Medication use in the neonatal intensive care unit.

Journal Article (Journal Article)

OBJECTIVE: The aim of the article is to provide an update on medication use in infants admitted to the neonatal intensive care unit (NICU) in the United States and examine how use has changed over time. STUDY DESIGN: We performed a retrospective review (2005-2010) of a large prospectively collected administrative database. RESULT: Medications most commonly administered during the study period were ampicillin, gentamicin, caffeine citrate, vancomycin, beractant, furosemide, fentanyl, dopamine, midazolam, and calfactant (56-681 exposures per 1,000 infants). Those with the greatest relative increase in use included azithromycin, sildenafil, and milrinone. Medications with the greatest relative decrease in use included theophylline, metoclopramide, and doxapram. CONCLUSION: Medication use in the NICU has changed substantially over time, and only 35% of the most commonly prescribed medications are Food and Drug Administration -approved in infants.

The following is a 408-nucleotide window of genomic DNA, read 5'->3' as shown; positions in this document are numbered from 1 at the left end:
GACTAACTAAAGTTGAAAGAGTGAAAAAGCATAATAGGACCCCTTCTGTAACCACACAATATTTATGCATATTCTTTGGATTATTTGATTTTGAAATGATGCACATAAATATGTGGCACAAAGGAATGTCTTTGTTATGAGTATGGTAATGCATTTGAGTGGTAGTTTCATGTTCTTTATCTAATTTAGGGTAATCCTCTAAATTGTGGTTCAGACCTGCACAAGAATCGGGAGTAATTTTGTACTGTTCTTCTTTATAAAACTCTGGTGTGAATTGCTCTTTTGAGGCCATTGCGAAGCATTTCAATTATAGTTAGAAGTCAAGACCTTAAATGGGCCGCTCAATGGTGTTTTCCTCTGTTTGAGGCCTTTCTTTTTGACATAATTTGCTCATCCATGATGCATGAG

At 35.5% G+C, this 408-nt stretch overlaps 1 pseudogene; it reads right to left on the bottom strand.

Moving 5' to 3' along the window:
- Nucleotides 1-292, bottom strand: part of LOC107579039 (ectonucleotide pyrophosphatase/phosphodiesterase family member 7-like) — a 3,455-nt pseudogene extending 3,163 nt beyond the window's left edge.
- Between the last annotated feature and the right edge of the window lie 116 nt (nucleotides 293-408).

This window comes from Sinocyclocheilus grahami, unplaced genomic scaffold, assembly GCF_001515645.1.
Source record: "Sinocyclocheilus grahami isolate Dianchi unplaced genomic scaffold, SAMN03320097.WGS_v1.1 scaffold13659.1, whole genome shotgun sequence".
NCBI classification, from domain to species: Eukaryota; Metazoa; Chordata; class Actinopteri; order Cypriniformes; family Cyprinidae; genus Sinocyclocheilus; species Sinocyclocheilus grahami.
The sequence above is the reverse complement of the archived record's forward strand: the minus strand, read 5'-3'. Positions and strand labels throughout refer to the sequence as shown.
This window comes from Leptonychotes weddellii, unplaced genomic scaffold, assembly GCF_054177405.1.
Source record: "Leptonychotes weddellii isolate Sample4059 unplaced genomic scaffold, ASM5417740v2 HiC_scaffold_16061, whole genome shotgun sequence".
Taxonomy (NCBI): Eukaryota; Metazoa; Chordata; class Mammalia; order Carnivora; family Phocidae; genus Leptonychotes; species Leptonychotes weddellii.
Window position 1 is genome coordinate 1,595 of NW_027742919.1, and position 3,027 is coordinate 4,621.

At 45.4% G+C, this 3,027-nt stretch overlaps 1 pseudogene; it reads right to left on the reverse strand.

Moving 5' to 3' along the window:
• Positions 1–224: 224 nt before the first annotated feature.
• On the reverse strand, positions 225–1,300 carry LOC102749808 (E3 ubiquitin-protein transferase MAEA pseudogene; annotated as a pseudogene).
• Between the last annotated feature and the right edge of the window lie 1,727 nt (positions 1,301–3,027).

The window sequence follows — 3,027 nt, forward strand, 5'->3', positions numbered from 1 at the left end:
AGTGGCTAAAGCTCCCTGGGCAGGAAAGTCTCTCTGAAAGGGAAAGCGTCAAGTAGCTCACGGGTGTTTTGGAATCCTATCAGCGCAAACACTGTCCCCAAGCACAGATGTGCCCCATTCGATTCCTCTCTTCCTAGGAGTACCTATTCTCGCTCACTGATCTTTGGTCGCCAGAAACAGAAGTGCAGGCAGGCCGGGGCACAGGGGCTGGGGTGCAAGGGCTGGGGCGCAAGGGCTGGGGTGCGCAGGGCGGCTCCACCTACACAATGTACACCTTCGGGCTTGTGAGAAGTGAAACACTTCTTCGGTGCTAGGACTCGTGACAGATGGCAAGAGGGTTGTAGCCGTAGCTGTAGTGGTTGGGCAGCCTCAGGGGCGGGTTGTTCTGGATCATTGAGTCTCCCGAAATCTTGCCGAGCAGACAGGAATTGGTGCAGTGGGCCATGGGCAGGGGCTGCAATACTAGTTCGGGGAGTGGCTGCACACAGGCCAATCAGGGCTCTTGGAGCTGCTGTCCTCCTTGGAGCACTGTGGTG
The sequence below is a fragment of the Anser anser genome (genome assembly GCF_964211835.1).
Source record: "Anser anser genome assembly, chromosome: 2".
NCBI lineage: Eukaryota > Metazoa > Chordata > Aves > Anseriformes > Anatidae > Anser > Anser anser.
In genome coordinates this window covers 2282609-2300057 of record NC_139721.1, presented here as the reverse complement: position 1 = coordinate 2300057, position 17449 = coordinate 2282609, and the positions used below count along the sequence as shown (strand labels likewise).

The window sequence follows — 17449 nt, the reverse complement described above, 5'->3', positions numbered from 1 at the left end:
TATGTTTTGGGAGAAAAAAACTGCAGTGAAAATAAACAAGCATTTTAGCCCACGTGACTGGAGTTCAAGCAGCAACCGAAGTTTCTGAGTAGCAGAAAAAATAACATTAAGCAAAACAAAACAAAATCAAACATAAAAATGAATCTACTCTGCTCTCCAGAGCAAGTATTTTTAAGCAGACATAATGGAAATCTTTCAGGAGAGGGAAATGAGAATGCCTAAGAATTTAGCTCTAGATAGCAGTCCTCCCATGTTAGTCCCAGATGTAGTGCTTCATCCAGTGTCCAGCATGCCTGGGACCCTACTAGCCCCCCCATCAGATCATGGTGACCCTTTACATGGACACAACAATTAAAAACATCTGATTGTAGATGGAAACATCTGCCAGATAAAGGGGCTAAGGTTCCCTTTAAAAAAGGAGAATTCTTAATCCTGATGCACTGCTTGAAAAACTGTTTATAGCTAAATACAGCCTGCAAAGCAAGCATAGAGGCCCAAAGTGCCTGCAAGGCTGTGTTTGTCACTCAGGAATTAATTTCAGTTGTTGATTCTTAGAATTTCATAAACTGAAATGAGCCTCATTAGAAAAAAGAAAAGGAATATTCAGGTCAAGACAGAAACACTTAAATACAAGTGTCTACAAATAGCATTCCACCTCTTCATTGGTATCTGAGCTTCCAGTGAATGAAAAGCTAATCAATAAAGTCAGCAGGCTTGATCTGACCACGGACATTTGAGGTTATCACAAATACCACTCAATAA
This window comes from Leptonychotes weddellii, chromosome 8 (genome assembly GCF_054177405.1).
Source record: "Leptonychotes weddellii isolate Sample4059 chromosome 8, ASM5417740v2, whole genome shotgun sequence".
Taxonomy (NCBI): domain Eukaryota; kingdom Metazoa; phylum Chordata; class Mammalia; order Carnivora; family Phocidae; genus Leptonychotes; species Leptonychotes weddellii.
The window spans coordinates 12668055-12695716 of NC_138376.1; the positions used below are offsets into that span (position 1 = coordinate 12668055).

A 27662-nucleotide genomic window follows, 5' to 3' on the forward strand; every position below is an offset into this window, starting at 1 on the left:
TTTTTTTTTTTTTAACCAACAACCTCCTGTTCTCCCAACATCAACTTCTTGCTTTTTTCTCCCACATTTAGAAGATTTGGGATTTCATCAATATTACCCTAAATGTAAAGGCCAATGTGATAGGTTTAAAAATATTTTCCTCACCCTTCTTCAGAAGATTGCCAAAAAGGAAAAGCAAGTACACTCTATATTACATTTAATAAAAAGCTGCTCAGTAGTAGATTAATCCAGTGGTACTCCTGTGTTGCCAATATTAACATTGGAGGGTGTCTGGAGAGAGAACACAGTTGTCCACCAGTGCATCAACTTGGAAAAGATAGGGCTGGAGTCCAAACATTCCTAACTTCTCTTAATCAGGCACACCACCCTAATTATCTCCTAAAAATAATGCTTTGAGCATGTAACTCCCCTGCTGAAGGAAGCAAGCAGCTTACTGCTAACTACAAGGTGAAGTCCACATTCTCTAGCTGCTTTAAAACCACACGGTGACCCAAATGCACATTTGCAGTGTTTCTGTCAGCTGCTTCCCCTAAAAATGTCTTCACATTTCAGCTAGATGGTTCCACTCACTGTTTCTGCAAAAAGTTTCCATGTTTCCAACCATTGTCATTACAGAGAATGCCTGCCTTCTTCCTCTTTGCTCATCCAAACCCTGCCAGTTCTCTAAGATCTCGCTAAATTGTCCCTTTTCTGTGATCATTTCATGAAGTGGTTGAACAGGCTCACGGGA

Full Text

Duke Authors

Cited Authors

  • Hsieh, EM; Hornik, CP; Clark, RH; Laughon, MM; Benjamin, DK; Smith, PB; Best Pharmaceuticals for Children Act—Pediatric Trials Network,

Published Date

  • October 2014

Published In

Volume / Issue

  • 31 / 9

Start / End Page

  • 811 - 821

PubMed ID

  • 24347262

Pubmed Central ID

  • PMC4061287

Electronic International Standard Serial Number (EISSN)

  • 1098-8785

Digital Object Identifier (DOI)

  • 10.1055/s-0033-1361933


  • eng

Conference Location

  • United States